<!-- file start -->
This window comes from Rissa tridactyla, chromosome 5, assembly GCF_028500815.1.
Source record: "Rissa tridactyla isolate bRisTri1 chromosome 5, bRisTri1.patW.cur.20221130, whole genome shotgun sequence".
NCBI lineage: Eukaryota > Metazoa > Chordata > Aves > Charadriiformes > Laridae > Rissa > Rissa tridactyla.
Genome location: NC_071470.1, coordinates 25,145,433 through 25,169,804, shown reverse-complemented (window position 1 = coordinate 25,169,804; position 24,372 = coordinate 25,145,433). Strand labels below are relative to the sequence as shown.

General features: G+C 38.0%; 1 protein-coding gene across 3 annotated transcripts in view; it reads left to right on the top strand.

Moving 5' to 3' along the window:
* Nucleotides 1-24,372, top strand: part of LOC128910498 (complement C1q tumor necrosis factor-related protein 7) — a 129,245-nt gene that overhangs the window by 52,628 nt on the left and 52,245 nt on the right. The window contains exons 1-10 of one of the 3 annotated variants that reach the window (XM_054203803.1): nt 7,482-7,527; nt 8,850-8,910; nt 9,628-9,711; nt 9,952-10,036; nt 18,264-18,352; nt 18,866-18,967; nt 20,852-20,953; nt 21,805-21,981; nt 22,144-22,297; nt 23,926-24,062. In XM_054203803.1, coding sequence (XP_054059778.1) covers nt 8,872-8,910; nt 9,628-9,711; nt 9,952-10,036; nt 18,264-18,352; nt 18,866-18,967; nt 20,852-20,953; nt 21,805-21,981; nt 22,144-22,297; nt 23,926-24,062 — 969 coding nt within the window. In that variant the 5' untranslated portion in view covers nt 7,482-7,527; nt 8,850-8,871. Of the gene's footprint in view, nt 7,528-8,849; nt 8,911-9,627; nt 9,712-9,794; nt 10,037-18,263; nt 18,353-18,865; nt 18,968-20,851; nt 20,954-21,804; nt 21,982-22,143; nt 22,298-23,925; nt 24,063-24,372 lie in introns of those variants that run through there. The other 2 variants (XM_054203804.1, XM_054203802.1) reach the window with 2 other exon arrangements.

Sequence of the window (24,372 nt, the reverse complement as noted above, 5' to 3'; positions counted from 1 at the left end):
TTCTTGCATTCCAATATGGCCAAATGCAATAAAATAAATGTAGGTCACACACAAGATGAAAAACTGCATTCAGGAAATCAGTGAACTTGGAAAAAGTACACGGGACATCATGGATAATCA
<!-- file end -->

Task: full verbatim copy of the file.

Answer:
This window comes from Rissa tridactyla, chromosome 5, assembly GCF_028500815.1.
Source record: "Rissa tridactyla isolate bRisTri1 chromosome 5, bRisTri1.patW.cur.20221130, whole genome shotgun sequence".
NCBI lineage: Eukaryota > Metazoa > Chordata > Aves > Charadriiformes > Laridae > Rissa > Rissa tridactyla.
Genome location: NC_071470.1, coordinates 25,145,433 through 25,169,804, shown reverse-complemented (window position 1 = coordinate 25,169,804; position 24,372 = coordinate 25,145,433). Strand labels below are relative to the sequence as shown.

General features: G+C 38.0%; 1 protein-coding gene across 3 annotated transcripts in view; it reads left to right on the top strand.

Moving 5' to 3' along the window:
* Nucleotides 1-24,372, top strand: part of LOC128910498 (complement C1q tumor necrosis factor-related protein 7) — a 129,245-nt gene that overhangs the window by 52,628 nt on the left and 52,245 nt on the right. The window contains exons 1-10 of one of the 3 annotated variants that reach the window (XM_054203803.1): nt 7,482-7,527; nt 8,850-8,910; nt 9,628-9,711; nt 9,952-10,036; nt 18,264-18,352; nt 18,866-18,967; nt 20,852-20,953; nt 21,805-21,981; nt 22,144-22,297; nt 23,926-24,062. In XM_054203803.1, coding sequence (XP_054059778.1) covers nt 8,872-8,910; nt 9,628-9,711; nt 9,952-10,036; nt 18,264-18,352; nt 18,866-18,967; nt 20,852-20,953; nt 21,805-21,981; nt 22,144-22,297; nt 23,926-24,062 — 969 coding nt within the window. In that variant the 5' untranslated portion in view covers nt 7,482-7,527; nt 8,850-8,871. Of the gene's footprint in view, nt 7,528-8,849; nt 8,911-9,627; nt 9,712-9,794; nt 10,037-18,263; nt 18,353-18,865; nt 18,968-20,851; nt 20,954-21,804; nt 21,982-22,143; nt 22,298-23,925; nt 24,063-24,372 lie in introns of those variants that run through there. The other 2 variants (XM_054203804.1, XM_054203802.1) reach the window with 2 other exon arrangements.

Sequence of the window (24,372 nt, the reverse complement as noted above, 5' to 3'; positions counted from 1 at the left end):
TTCTTGCATTCCAATATGGCCAAATGCAATAAAATAAATGTAGGTCACACACAAGATGAAAAACTGCATTCAGGAAATCAGTGAACTTGGAAAAAGTACACGGGACATCATGGATAATCA